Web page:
• Risk that can’t be controlled, but with small magnitude of loss
• Risk that can’t be controlled, with a large magnitude of loss

It should be no surprise that the third category automatically signals we must go back to the drawing board to change our overall event design and plan. However, most risk incidents fortunately fall into the first category and, with our proper attention, can be minimized. Failure to assess, evaluate, create contingency plans and properly communicate them only broadcasts our incompetency as a member of this industry.

Passing the responsibility for risk assessment and action to a vendor, our legal department or our risk management officer is not an option. Yes, they are valued advisers and in many cases, the decision-makers during the planning process. Listen to their input; ask them questions; learn from them; but we cannot abdicate our own responsibility.

An effective response to a disruption of our event calls for the coordinated execution of a pre-determined emergency action plan. We must evaluate overall risk and create an emergency action plan as well as on site communication channels and protocols, division of duties and responsibilities, and plans to link communication systems.

I personally have experienced situations involving each of the following general categories. Please ask yourself – do you have a plan for:

• Attrition, Indemnification and Hold Harmless Clauses
• Weather –a rain plan, a snowstorm, earthquake, hurricane, flood, landslide or avalanche depending on location
• Venue Disasters including fire, roof collapses, power outages, a loss of water, technology issues; labor strikes including housekeeping, culinary and bar staff, others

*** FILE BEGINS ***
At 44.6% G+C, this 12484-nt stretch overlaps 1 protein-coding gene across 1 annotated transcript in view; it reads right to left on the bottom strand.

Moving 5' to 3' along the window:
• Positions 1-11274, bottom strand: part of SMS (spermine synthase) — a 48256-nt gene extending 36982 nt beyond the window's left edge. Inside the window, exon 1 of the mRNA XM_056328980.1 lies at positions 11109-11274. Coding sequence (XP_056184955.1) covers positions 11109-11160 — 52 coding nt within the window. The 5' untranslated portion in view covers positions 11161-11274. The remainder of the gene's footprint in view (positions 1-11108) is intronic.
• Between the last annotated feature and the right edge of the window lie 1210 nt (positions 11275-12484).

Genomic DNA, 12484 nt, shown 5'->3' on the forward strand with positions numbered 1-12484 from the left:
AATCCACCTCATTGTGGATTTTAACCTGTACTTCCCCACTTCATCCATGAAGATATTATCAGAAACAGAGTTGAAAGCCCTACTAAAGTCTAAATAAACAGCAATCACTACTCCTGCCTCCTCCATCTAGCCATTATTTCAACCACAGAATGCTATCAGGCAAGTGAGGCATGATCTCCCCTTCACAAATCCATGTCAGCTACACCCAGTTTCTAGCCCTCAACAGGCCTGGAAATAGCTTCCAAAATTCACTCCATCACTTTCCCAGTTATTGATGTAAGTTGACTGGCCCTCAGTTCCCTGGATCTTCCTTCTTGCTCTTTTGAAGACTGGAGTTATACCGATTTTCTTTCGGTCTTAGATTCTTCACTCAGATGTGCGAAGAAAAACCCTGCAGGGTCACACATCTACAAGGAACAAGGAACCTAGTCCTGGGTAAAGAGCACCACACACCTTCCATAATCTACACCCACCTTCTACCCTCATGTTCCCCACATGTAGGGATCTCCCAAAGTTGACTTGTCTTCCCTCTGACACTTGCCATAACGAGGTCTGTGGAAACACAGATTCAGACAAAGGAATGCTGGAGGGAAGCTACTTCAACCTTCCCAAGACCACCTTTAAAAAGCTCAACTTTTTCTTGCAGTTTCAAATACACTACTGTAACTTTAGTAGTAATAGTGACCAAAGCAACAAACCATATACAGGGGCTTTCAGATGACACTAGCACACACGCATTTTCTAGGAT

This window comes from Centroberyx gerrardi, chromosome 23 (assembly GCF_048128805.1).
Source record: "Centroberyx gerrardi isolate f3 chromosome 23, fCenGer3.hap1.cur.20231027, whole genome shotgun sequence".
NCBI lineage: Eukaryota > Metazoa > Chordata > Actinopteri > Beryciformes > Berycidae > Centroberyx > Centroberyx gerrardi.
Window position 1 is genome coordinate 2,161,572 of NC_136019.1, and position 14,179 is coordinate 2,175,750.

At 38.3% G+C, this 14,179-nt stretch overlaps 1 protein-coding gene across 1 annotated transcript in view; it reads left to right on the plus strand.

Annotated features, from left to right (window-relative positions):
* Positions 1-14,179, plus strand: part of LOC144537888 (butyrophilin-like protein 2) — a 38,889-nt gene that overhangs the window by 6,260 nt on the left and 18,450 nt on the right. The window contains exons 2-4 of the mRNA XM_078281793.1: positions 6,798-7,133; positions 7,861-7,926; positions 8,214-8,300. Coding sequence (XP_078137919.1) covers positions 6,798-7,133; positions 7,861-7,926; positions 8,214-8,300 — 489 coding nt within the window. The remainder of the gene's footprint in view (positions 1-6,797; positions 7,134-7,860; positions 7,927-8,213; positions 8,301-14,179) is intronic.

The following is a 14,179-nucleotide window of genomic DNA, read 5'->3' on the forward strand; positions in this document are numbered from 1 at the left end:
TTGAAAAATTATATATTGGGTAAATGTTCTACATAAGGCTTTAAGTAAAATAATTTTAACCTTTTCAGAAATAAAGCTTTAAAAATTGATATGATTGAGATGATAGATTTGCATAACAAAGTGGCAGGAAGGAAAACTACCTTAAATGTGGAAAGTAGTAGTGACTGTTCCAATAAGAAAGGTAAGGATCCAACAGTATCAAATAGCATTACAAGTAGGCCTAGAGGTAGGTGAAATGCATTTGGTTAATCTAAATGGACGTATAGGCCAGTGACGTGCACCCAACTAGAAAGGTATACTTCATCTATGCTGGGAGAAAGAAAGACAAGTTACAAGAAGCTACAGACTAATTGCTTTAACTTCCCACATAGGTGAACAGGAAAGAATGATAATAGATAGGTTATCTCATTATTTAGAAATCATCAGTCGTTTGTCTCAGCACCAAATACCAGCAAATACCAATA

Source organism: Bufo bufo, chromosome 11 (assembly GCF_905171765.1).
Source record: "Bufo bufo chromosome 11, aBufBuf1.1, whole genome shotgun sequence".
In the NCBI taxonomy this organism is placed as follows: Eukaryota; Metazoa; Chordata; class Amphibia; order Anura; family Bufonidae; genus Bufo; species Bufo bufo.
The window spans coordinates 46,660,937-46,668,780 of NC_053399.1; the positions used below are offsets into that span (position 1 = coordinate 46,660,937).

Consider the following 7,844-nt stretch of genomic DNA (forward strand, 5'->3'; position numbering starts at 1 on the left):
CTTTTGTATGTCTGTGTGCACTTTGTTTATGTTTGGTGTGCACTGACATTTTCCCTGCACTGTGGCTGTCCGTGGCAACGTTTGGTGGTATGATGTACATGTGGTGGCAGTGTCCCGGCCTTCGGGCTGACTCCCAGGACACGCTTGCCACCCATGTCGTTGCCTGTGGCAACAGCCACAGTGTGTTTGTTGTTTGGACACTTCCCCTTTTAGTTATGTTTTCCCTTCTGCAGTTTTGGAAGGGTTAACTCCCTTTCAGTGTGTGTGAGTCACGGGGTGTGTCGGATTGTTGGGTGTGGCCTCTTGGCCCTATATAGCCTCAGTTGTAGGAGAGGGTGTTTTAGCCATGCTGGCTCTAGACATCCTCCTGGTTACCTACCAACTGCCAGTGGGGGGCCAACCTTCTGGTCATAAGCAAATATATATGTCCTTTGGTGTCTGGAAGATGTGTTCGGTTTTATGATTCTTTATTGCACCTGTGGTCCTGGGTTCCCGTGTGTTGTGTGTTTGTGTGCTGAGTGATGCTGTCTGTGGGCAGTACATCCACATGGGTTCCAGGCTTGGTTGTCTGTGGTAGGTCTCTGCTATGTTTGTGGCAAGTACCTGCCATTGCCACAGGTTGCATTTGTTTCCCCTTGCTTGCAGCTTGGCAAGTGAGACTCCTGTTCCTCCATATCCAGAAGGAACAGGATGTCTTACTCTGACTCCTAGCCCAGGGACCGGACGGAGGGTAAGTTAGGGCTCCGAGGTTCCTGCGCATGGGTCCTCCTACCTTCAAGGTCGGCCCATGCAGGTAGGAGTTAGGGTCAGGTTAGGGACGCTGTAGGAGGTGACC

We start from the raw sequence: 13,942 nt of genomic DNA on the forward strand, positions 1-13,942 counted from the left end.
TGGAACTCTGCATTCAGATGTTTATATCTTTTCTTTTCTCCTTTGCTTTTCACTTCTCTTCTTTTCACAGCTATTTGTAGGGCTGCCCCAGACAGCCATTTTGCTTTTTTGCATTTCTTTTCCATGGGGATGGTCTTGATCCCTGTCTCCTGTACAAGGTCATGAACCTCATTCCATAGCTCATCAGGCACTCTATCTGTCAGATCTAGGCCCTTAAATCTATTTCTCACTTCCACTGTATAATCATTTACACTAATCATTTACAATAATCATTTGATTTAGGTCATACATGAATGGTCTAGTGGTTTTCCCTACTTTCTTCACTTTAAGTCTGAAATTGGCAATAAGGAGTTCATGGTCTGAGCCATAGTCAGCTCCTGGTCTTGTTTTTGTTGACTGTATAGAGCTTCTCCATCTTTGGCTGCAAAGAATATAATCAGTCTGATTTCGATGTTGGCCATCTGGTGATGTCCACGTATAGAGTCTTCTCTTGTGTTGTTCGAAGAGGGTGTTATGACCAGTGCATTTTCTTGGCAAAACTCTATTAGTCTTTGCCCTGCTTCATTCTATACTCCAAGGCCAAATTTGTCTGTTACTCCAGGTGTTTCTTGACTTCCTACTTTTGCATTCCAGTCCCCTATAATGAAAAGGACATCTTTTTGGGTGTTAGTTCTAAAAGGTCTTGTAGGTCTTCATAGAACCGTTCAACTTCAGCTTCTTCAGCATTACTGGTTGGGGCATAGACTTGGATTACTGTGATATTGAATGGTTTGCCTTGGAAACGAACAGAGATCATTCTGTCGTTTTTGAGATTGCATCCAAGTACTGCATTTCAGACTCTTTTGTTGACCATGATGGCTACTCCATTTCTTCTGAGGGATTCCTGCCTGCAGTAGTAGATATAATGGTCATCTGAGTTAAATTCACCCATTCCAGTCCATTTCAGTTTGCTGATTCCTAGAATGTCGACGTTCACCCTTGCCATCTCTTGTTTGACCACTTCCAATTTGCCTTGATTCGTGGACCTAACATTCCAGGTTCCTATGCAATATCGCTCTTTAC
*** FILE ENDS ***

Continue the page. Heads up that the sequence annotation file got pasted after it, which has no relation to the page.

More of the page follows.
• Missing or Damaged Materials essential to the event
• Data Security for client proprietary information and attendee information
• Liquor Liability Understand dram shop and social-host laws; protect yourself with indemnification clauses and ensure bartenders and servers are TIPS trained and can communicate between beverage stations
• Illness or Death, especially in a foreign country. Think about a flu pandemic, other disease issues or food poisoning within your group
• Loss of Documents passports, visas, similar
• Robbery or Kidnapping
• Shooting, Bomb Threat, Nuclear Plant Explosion, or Terrorist Attack

Contingency planning means planning for the “what ifs” and the worst-case scenarios to minimize loss of life, property and income. You or your business could be held legally responsible for damages that occur during an emergency such as a natural disaster, fire power outage, environmental accident, strike, or terrorism-activity for which you are not adequately prepared. Conduct a risk and security assessment and plan ahead!